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Does A Salad Bar Need Process?

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Oct. 5th, 2009 | 02:23 pm

Today, I figured out what is wrong with the Whole Foods* salad bar. Each time I have visited it, I have walked away with a culinarily disappointing salad. The problem lies in focus. In an effort to appear diverse, they have added a couple ingredients from many different cuisines. A couple Italian items, a couple Indian items, some vegan/hippie stuff, some standard American salad fare, etc. The trouble is, once you decide which theme or concept to approach in your salad, you find the other key components are missing...and ultimately, your vision falls flat with slipshod replacements. For instance, if I wanted the most basic of Greek salads, there is no feta. I have to pick my olives out of the olive/artichoke mixture. A balsamic vinaigrette isn't seasoned right and if I wanted a protein my only choice is a plain Jane chicken, not marinated or grilled or otherwise customized.

The best solution to this problem would be a simple exercise. If you've been to BD's Mongolian BBQ, their setup is genius (though I have my own thoughts on their execution in the fire...that is another topic). Their strength is not only having the salad bar, but for the unimaginative they also have recommended recipes posterized next to the bar. If Whole Foods were to put together only a few of these recipes with vegetable, protein, dairy, crunch and dressing pairings, it would not only be a boon to the salad bar patron, but it would give a plan to the bar preparer as well.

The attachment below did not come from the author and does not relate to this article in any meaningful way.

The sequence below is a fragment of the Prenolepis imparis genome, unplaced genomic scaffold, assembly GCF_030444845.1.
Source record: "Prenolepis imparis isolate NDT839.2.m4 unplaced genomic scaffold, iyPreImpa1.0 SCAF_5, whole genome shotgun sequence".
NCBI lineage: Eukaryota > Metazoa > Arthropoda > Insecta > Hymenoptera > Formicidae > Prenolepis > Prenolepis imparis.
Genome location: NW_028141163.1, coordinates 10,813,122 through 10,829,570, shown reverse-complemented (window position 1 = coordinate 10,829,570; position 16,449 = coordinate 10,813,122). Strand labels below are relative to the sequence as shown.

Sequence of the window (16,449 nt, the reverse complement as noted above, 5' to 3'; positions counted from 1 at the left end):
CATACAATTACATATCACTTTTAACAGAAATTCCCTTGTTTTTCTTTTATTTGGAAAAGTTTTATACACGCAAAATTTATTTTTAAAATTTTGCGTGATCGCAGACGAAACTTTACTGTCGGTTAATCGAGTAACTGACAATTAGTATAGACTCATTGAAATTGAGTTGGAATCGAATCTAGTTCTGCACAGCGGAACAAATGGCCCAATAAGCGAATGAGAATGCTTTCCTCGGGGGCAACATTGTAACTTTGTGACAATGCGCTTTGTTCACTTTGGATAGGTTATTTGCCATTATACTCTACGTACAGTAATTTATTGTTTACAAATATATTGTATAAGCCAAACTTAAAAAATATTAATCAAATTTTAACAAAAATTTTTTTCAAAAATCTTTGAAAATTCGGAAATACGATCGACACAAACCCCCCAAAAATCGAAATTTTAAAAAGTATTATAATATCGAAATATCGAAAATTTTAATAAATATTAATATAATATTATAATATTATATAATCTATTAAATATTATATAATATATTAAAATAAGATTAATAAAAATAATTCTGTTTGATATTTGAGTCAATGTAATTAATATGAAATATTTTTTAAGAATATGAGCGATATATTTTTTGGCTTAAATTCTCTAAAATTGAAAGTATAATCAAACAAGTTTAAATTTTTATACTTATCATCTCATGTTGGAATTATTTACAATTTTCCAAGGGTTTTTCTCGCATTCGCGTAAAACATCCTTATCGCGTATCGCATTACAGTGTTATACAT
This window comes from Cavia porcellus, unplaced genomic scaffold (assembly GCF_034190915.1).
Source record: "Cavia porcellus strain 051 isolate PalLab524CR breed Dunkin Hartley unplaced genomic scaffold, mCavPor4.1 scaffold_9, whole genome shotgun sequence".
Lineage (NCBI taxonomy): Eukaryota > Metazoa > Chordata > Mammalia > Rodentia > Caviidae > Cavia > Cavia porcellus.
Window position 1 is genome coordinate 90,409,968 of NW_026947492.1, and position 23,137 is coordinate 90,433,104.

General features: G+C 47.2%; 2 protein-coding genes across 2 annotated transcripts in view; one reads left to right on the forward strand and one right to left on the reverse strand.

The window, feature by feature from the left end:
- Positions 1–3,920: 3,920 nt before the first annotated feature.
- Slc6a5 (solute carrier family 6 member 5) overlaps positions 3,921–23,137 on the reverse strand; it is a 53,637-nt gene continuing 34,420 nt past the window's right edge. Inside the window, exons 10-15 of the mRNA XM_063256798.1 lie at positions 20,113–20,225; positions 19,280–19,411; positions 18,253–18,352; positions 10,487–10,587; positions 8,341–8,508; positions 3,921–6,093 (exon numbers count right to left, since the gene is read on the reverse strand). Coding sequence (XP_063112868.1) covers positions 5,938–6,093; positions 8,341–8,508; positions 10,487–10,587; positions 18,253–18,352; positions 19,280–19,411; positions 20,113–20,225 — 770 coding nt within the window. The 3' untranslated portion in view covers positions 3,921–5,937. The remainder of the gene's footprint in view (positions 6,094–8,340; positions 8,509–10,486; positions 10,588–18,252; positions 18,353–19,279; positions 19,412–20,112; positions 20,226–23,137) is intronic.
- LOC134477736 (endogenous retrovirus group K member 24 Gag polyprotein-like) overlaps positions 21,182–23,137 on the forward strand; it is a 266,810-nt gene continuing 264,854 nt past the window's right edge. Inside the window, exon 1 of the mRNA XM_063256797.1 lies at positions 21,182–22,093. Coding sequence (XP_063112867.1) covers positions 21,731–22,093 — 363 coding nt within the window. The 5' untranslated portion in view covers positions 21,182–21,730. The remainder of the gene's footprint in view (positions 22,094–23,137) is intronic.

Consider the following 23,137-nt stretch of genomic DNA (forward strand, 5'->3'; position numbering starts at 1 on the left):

As random as this discussion might seem, it is a great metaphor for our industry. Just like the designer/firm who pitches by skirting around a lack of expertise in any pre-defined area(s), instead wasting time pointing out snippets of all of the hundreds of wonderful things touched on, the salad bar will ultimately fail without focus. Sure, a great client can come in and push the limits of your core offerings, allowing you to mix and match until some new and previously unseen solution is found...but that experimentation comes as an evolutionary layer atop a previously refined foundational recipe/process.

The mark of a great tradesman then becomes expertise with the ability to opportunistically diversify, rather than a Jack-of-all-trades, expert at nothing. Then, if nothing else, your base offering is still a really great salad...rather than a hodgepodge of substandardization.

* The location next to the office in DC. Perhaps another is better.

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